Simulation and Modeling 2
|Veranstaltungsart||Vorlesung + Übung (2 SWS + 2 SWS)|
|ECTS Credits||2,5 + 5|
|Vorlesung||Donnerstag, 16:15 – 17:45, Raum 04.137 UnivIS|
|Übungen||Dienstag, 12:15 – 13:45, Raum 04.158 UnivIS|
Prior participation in the course „Simulation and Modeling 1“ is strongly recommended.
The class is project-oriented: participants conduct one larger simulation project in a team (3-4 students). The simulation project covers all typical phases including project planning, requirements analysis, data collection, input modeling, conceptual modeling, verification, validation, simulation runs, output analysis, result presentation and documentation. The lecture covers:
- simulation project management, presentation, and documentation techniques
- detailed simulation project case studies,
- advanced topics in simulation such as variance reduction techniques, rare event simulation, parallel and distributed simulation, standards-based simulation, and combination of simulation with testing.
The project teams also present their results in the lectures. The exercises are used for team meetings. Implementations, simulation runs, etc. can be performed on computing facilities of the Computer Science 7 Group with commercial/academic simulation packages (e.g., AnyLogic/OMneT++/ns-3/SimTAny) in reserved computer hours. Possible projects encompass but are not restricted to: elevators, university canteen (Mensa), crossing with traffic lights, gas station, supermarket, hospital emergency reception, flexible manufacturing system, houses or neighborhood with renewable energy systems, battery powered devices. Own project ideas are possible and welcome.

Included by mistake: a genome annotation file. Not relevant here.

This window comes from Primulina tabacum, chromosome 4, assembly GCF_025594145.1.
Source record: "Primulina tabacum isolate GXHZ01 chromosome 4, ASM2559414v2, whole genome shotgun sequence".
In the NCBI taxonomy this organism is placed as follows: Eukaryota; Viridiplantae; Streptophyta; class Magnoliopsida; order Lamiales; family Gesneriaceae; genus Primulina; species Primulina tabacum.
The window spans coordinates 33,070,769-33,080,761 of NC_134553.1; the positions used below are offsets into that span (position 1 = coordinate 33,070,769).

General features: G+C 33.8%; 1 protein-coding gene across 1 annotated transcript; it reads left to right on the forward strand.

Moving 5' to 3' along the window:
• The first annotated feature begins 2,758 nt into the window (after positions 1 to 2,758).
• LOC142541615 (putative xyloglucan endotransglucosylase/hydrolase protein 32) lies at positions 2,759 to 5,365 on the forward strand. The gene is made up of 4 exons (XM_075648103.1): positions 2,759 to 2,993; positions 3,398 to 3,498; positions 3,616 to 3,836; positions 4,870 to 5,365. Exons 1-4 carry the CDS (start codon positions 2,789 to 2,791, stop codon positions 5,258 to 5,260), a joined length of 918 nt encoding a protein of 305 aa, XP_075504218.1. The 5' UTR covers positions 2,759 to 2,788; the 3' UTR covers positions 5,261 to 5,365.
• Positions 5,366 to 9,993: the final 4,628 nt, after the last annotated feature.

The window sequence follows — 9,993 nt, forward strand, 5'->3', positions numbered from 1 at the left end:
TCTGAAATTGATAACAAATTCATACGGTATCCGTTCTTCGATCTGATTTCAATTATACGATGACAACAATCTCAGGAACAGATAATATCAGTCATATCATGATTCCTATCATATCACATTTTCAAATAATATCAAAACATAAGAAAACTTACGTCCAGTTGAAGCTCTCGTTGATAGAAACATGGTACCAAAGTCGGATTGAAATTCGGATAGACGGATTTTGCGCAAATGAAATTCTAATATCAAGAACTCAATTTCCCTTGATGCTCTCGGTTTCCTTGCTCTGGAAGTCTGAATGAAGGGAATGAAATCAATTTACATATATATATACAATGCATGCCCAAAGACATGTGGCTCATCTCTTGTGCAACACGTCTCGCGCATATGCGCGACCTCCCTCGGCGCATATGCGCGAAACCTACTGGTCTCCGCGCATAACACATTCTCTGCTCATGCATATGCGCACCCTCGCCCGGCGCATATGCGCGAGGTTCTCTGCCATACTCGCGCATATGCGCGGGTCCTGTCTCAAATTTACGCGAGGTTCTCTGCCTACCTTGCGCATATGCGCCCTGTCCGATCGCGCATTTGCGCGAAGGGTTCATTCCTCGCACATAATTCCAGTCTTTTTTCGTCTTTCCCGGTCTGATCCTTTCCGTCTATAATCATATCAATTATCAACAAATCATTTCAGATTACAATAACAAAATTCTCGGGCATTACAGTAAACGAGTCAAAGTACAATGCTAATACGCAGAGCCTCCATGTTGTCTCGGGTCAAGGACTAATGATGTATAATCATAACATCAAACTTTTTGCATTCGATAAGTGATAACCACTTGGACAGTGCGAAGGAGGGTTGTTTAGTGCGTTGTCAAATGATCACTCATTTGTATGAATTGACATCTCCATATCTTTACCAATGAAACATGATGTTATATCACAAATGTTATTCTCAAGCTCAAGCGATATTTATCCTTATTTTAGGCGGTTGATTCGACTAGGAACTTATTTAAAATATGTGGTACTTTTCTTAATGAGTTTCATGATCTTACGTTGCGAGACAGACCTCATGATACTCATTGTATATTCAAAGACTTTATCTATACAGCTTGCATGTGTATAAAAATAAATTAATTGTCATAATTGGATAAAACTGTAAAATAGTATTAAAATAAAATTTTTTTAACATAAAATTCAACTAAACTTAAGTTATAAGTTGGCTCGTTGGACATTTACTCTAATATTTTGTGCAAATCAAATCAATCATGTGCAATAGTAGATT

- Exit Strategies from COVID-19 Lockdown: Based on the paper „Modeling Exit Strategies from COVID-19 lockdown with a Focus on Antibody Test“, the already existing system dynamics model can be extended or an own agent-based model can be developed. The simulations could focus on the effects of the „Contact-Tracing Apps“, different age groups, or the influence of vaccinations. Further considerations and ideas are welcome. The corresponding paper is available on the chair website. The paper presents two epidemiological models that have been developed in order to study the disease dynamics of the COVID-19 pandemic and exit strategies from the lockdown which has been imposed on many countries world-wide. A strategy is needed such that both the health system is not overloaded letting people die in an uncontrolled way and also such that the majority of people can get back their social contacts as soon as possible. We investigate the potential effects of a combination of measures such as continuation of hygienic constraints after leaving lockdown, isolation of infectious persons, repeated and adaptive short-term contact reductions and also large-scale use of antibody tests in order to know who can be assumed to be immune and participate at public life without constraints. We apply two commonly used modeling approaches: extended SEIR models formulated both as System Dynamics and Agent-Based Simulation, in order to get insight into the disease dynamics of a complete country like Germany and also into more detailed behavior of smaller regions. We confirm the findings of other models that without intervention the consequences of the pandemic can be catastrophic and we extend such findings with effective strategies to overcome the challenge. Based on the modeling assumptions it can be expected that repeated short-term contact reductions will be necessary in the next years to avoid overload of the health system and that on the other side herd immunity can be achieved and antibody tests are an effective way to mitigate the contact reductions for many.